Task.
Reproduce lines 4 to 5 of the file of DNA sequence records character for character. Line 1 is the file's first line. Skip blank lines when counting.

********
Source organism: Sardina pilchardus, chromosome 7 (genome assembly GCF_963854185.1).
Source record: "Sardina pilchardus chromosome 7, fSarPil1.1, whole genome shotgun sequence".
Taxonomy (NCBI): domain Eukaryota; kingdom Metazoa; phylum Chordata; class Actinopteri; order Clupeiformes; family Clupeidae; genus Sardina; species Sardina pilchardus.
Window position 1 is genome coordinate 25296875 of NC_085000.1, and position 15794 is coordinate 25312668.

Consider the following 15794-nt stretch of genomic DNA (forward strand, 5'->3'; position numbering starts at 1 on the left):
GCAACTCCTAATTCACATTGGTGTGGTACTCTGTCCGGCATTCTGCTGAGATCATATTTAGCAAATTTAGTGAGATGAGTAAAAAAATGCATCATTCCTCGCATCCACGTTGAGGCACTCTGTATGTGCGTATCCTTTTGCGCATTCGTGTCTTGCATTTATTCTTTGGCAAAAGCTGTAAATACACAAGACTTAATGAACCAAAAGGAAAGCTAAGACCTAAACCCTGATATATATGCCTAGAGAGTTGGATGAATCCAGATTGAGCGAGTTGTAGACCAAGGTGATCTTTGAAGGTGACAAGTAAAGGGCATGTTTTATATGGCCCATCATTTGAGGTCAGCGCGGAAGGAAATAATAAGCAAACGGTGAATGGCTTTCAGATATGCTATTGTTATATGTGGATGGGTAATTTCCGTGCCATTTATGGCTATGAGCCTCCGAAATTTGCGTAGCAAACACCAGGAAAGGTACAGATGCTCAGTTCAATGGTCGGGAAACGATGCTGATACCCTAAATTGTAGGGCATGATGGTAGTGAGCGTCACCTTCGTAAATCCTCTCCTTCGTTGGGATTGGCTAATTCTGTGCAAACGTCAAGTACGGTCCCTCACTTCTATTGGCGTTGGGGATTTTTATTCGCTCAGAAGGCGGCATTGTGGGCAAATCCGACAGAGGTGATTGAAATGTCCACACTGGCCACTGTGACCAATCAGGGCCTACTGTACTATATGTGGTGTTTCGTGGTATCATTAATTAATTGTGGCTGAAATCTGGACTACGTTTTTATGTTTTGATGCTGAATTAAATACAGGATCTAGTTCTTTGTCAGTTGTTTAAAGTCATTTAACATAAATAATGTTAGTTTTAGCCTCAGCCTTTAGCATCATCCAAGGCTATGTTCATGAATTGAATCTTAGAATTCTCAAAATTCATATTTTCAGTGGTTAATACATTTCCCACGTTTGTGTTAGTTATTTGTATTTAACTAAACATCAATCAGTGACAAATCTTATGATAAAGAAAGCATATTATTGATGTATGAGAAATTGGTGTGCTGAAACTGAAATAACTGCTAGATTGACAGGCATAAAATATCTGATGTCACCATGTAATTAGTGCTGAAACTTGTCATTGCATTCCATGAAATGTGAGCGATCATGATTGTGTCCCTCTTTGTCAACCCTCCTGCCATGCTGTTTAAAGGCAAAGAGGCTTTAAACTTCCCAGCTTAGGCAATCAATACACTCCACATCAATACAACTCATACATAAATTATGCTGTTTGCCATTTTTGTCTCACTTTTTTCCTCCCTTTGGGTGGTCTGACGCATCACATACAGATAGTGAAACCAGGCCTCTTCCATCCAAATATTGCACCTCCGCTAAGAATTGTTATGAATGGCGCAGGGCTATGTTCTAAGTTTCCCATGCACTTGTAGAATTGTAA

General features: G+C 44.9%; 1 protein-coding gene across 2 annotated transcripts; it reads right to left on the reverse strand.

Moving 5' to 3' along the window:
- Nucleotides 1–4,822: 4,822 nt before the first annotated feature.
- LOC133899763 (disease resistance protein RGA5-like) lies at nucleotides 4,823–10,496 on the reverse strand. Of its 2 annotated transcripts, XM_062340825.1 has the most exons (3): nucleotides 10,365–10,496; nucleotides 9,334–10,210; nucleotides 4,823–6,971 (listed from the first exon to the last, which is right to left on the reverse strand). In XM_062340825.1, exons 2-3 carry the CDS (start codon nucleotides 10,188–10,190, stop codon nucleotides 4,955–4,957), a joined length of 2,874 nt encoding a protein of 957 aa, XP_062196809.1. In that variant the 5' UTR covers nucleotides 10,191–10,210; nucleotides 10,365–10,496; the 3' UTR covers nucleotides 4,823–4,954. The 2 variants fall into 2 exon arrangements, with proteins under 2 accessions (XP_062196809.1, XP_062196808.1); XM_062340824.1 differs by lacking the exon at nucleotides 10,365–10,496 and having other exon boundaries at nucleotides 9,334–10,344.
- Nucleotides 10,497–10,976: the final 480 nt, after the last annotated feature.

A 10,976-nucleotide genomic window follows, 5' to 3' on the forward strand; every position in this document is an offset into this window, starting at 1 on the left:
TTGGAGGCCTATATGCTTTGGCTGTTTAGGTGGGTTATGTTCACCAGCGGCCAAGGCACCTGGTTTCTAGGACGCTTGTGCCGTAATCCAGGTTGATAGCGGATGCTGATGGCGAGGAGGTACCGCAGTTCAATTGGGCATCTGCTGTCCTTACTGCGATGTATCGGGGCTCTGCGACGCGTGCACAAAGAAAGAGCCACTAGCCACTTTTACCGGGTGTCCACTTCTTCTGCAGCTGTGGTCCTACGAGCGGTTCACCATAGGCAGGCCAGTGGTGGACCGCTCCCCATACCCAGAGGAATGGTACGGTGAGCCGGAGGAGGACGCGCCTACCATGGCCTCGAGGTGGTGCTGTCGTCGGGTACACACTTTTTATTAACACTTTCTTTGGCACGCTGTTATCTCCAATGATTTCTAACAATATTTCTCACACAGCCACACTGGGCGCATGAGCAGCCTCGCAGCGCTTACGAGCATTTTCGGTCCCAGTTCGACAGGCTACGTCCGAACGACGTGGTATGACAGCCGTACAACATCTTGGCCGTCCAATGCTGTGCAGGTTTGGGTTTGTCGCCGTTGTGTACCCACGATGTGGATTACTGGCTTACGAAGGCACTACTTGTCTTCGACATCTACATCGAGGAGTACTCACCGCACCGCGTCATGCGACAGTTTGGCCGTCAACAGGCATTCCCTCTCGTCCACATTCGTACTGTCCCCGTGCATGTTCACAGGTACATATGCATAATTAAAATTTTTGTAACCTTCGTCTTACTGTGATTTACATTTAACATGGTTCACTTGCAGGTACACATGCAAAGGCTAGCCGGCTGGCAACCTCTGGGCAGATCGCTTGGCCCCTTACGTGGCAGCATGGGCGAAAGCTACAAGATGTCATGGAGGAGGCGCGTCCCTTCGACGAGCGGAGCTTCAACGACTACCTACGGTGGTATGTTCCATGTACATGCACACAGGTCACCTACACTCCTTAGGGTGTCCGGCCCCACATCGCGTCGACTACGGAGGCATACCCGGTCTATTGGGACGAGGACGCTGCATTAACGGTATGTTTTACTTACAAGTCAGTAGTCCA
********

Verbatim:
Window position 1 is genome coordinate 25296875 of NC_085000.1, and position 15794 is coordinate 25312668.

Consider the following 15794-nt stretch of genomic DNA (forward strand, 5'->3'; position numbering starts at 1 on the left):